If the good thing about short fiction anthologies is that usually you can always find at least a couple of good stories therein, the bad thing is that there are often a few tales you can hardly manage to read from beginning to end without jumping, out of boredom or irritation, to the following story. What a relief, then, to find a book that collects eighteen pieces of good fiction able to keep the reader entertained without a single moment of tedium. Editor Richard Chizmar has succeeded in recruiting a group of capable writers and to elicit from them stories of good quality that make Shivers III significantly superior to the previous two volumes of the series.
Don't get me wrong: not everything in this book is top-notch, but even the weakest stories, the ones you'll forget as soon as you turn the last page, provide pleasant reading. So, praise to the editor and to the writers as a group, but some of the authors, of course, deserve to be specifically mentioned. .
Kealan Patrick Burke's "Underneath" is a bitter account of what may happen to a boy who tries to date the ugliest girl in the school. The twist in the story's tail adds the final touch to a well-written piece of quiet horror.
Tom Monteleone's contribution "Horn of Plenty" is a tale about a strange horn, the music it produces, and the effects it exerts on the jazz players who happen to use it ... all of which is told with a gentle narrative knack that reminds me a lot of Robert Bloch's writing style.
With "Flip Flap," Elizabeth Massie provides a modern dark fairy tale involving a couple of midgets and an unscrupulous guy. Massie knows her trade well and contrives to be entertaining and moralistic at the same time.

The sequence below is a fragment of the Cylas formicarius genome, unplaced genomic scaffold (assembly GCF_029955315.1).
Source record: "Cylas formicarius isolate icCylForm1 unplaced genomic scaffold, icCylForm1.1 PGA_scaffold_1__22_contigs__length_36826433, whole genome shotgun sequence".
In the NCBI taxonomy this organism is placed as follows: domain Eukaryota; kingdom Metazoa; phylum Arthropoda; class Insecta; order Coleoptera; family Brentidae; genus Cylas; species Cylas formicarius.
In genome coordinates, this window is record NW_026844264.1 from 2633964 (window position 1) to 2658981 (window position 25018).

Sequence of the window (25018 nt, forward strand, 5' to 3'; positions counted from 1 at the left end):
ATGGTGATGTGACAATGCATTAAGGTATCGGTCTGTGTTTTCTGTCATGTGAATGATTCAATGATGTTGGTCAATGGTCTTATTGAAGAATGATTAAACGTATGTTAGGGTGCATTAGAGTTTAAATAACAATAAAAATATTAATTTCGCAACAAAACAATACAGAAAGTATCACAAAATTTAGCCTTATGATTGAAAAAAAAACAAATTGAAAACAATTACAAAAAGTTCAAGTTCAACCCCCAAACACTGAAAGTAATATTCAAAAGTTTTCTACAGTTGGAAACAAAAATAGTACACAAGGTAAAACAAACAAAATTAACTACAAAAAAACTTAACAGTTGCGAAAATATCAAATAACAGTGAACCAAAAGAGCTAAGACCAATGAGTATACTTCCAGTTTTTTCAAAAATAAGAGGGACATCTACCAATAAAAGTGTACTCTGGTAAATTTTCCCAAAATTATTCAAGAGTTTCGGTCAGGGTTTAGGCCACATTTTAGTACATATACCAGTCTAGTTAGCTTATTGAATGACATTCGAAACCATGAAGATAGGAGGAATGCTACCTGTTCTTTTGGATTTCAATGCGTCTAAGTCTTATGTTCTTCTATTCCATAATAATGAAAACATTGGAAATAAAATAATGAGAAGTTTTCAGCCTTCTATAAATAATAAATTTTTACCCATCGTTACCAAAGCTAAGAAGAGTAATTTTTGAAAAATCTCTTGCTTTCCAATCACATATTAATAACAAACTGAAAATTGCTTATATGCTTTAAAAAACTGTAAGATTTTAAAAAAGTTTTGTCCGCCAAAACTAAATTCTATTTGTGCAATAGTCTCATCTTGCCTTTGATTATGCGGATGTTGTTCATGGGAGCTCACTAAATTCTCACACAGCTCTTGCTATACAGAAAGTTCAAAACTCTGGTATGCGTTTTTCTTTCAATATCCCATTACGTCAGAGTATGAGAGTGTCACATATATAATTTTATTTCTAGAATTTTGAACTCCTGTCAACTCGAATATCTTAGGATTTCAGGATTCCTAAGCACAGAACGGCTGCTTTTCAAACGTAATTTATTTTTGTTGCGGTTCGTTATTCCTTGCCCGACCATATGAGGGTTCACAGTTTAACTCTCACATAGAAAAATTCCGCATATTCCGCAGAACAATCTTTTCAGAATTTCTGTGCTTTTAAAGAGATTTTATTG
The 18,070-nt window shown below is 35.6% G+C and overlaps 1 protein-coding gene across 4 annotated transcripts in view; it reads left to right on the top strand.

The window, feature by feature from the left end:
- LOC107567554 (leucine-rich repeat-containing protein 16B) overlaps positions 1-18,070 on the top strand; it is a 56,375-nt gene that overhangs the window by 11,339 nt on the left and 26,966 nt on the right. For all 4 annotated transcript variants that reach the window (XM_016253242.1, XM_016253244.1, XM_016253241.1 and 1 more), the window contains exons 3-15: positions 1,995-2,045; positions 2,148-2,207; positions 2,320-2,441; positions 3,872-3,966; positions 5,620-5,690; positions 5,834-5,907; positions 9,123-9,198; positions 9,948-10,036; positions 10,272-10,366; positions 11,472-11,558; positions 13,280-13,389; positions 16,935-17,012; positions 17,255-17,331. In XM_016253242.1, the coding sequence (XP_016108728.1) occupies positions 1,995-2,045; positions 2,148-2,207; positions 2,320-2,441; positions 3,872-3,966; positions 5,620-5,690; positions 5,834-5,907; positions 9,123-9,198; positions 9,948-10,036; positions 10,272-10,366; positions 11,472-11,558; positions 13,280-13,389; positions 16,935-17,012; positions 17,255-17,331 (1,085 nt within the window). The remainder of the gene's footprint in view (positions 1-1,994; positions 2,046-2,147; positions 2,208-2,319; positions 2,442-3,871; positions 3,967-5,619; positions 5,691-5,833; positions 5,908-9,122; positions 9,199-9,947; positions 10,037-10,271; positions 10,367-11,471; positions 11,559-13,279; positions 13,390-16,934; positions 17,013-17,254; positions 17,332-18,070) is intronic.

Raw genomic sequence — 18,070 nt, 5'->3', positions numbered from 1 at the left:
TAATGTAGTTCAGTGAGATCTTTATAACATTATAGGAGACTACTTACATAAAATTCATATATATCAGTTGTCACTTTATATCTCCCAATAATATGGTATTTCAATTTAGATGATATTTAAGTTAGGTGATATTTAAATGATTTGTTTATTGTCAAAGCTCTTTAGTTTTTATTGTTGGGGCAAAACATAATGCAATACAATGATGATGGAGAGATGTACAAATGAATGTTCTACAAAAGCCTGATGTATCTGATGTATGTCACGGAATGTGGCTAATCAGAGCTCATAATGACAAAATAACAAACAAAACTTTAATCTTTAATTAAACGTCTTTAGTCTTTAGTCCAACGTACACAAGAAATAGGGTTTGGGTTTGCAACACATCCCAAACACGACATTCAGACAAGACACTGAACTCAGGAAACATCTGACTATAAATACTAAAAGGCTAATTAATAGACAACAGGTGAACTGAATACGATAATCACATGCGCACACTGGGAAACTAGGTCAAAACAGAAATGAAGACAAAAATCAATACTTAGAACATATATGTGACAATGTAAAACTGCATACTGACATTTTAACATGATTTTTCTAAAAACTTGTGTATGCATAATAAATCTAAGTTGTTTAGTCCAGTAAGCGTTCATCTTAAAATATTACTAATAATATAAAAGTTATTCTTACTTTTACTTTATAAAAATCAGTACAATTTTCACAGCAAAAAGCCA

A collaborative story by Meggan C. Wilson and F. Paul Wilson ("Itsy Bitsy Spider...") revives a time-honored theme on the SF side (giant spider) with such great ability that it will positively give the creeps to any reader.
"This and That's the End of It" by Tom Piccirilli is an unsettling tale set in a hospital during a blizzard and a bomb scare. A man who has recently lost both his mother and stepbrother hangs around, confused and frightened, to finally find his death while trying to put his life back on track.
In David Barnett's "Initiation," warehouses, dark alleys, and empty streets are the scenery for bloodlust, pain, and murder. It's an atmospheric story apt to produce shivers from the very outset.
Not everything works in Brian Freeman's "What They Left Behind," a terrifying story of dark, unholy presences in the basement of a dilapidated warehouse. Nevertheless, the author is so clever in building up the tension that you'll find yourself trapped in your armchair, unable to put the book down....
The last honorable mention goes to John Maclay's "The Hole," in which a hole in the ground turns a man's backyard into the gateway to a hellish nightmare.
I'm already looking forward to Shivers IV.